Small as these actions may be, they make a difference, and help me feel that a better future is possible for our living world and all who share it. But not just that — when my individual efforts are added to the same efforts and more of many others, individual changes add up to collective action. So we ‘consumers’, in fact, have a very powerful role.

Shifting our mindsets for good

As we are the people who buy the products, we are the ultimate influencers on the products developed and supplied. We are the ones buying (or not buying) problematic products, whose processes use the fossil fuels in production, packaging and transport; whose mass production strips the landscape of structure, nutrients and habitats; whose forced growth of ingredients robs the natural ecosystem of its energy and defences — which, ironically, are our best defences from climate breakdown.

‘Reduce, Reuse, Recycle’ is quality, timeless guidance, but I’m keen to take a step back from that to understand the need for its creation in the first place — what on earth has got us to the stage that we needed to be taught that, where we expect things to cost less, where we’ve formed cosy habits that are hard to break, where we don’t know where our food really comes from, or what’s in it, or who made it, and we throw things away without a thought? And for me, it all added up to a sort of conditioning based on a strategic illusion of comfort and ease, that has really led to a loss of control, knowledge, and imagination.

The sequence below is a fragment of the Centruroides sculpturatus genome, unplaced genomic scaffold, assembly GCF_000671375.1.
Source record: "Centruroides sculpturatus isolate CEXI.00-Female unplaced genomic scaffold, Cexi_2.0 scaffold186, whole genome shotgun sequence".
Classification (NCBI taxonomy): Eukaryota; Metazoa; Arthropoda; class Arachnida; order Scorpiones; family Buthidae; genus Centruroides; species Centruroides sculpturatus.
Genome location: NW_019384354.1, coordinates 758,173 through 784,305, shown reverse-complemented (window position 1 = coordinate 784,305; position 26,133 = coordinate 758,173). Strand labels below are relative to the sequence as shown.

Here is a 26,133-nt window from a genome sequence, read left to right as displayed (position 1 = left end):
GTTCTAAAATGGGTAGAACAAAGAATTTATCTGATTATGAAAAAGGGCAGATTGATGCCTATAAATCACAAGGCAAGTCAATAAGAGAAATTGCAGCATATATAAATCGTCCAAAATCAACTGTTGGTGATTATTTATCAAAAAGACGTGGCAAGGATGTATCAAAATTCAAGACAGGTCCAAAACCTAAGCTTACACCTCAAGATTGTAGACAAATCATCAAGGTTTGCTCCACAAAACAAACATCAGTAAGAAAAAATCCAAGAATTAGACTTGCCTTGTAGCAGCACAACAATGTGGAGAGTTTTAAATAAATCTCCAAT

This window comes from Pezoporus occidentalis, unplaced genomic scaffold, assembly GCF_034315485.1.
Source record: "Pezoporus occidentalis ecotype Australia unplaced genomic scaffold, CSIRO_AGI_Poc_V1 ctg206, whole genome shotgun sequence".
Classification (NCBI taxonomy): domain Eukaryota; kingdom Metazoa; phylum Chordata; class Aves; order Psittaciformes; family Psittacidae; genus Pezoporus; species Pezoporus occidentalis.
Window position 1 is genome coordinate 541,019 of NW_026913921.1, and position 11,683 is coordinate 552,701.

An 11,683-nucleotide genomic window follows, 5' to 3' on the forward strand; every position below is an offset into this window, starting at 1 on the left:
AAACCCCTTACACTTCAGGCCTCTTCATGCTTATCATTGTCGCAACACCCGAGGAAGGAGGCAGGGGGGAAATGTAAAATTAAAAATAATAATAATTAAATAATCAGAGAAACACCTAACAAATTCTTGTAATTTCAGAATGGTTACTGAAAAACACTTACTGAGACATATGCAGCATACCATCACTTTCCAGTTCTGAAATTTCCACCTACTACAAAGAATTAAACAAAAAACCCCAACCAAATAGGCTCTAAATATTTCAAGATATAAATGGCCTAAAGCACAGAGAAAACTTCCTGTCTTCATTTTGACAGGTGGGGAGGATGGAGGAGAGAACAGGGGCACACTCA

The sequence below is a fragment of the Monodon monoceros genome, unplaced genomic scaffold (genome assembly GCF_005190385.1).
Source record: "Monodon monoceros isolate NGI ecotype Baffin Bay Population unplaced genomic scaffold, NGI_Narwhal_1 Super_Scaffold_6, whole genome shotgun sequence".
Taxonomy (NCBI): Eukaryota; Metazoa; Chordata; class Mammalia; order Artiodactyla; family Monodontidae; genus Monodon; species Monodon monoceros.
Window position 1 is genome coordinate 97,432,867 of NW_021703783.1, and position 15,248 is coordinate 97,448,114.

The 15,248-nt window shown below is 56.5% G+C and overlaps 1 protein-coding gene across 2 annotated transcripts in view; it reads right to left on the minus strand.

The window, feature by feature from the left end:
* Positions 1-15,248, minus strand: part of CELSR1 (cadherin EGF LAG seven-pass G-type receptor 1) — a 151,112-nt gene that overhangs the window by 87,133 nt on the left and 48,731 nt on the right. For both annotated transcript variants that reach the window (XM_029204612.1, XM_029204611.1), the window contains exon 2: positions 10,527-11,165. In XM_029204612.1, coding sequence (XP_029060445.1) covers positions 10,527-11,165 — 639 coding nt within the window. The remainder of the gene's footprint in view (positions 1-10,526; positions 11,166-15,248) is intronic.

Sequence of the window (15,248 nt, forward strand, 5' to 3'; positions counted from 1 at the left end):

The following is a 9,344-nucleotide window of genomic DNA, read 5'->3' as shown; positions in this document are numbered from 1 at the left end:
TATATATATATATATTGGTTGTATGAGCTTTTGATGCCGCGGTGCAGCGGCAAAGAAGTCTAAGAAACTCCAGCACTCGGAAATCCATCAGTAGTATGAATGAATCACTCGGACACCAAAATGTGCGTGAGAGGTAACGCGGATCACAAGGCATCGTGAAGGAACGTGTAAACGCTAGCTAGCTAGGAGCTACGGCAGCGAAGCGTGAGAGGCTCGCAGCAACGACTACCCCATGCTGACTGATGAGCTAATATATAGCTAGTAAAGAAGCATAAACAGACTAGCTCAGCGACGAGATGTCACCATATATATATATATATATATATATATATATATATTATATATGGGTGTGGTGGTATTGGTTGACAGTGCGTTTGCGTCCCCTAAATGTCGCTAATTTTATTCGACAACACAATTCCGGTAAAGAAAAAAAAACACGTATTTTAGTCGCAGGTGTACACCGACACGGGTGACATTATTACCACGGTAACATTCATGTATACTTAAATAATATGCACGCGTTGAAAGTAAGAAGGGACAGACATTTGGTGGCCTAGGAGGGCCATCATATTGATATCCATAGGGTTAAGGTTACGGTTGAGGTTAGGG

I’m fascinated by this, and have outlined the following statements as a starting-point for further research and expansion over several separate posts. But here they are for you in the meantime to see if they spark any thoughts:

  1. Value
    When we use the word ‘value’ to mean ‘cheap’, we devalue everything and value nothing.

  2. Convenience
    We are all now so busy/important/tired/sad that we should have everything we want as soon as we want it, at any cost.

  3. Choice
    Somewhere along the line, we handed our own creativity to the corporates, and now they’re selling it back to us.

  4. Provenance
    Many of the faraway people, places and animals we support through charities are only in need because of the choices we make.

  5. Consciousness
    We are only as healthy as the planet we inhabit, and we’ll go first. Wake up.

Any one of these statements in isolation is a weighty research piece in itself, but when you see them all together, there emerges a significant rationale for much of our current situation, spanning not just climate breakdown, but the economy, social justice, loss of community, respect for all life, our mental and physical health and wellbeing too.

We need to make better choices, starting with a detox on the ways we’ve been conditioned to think, and quickly start changing the fundamental ways we act, if we’re going to make a difference in the next twelve years and be proud of our contribution to the world.

 
Carra Santos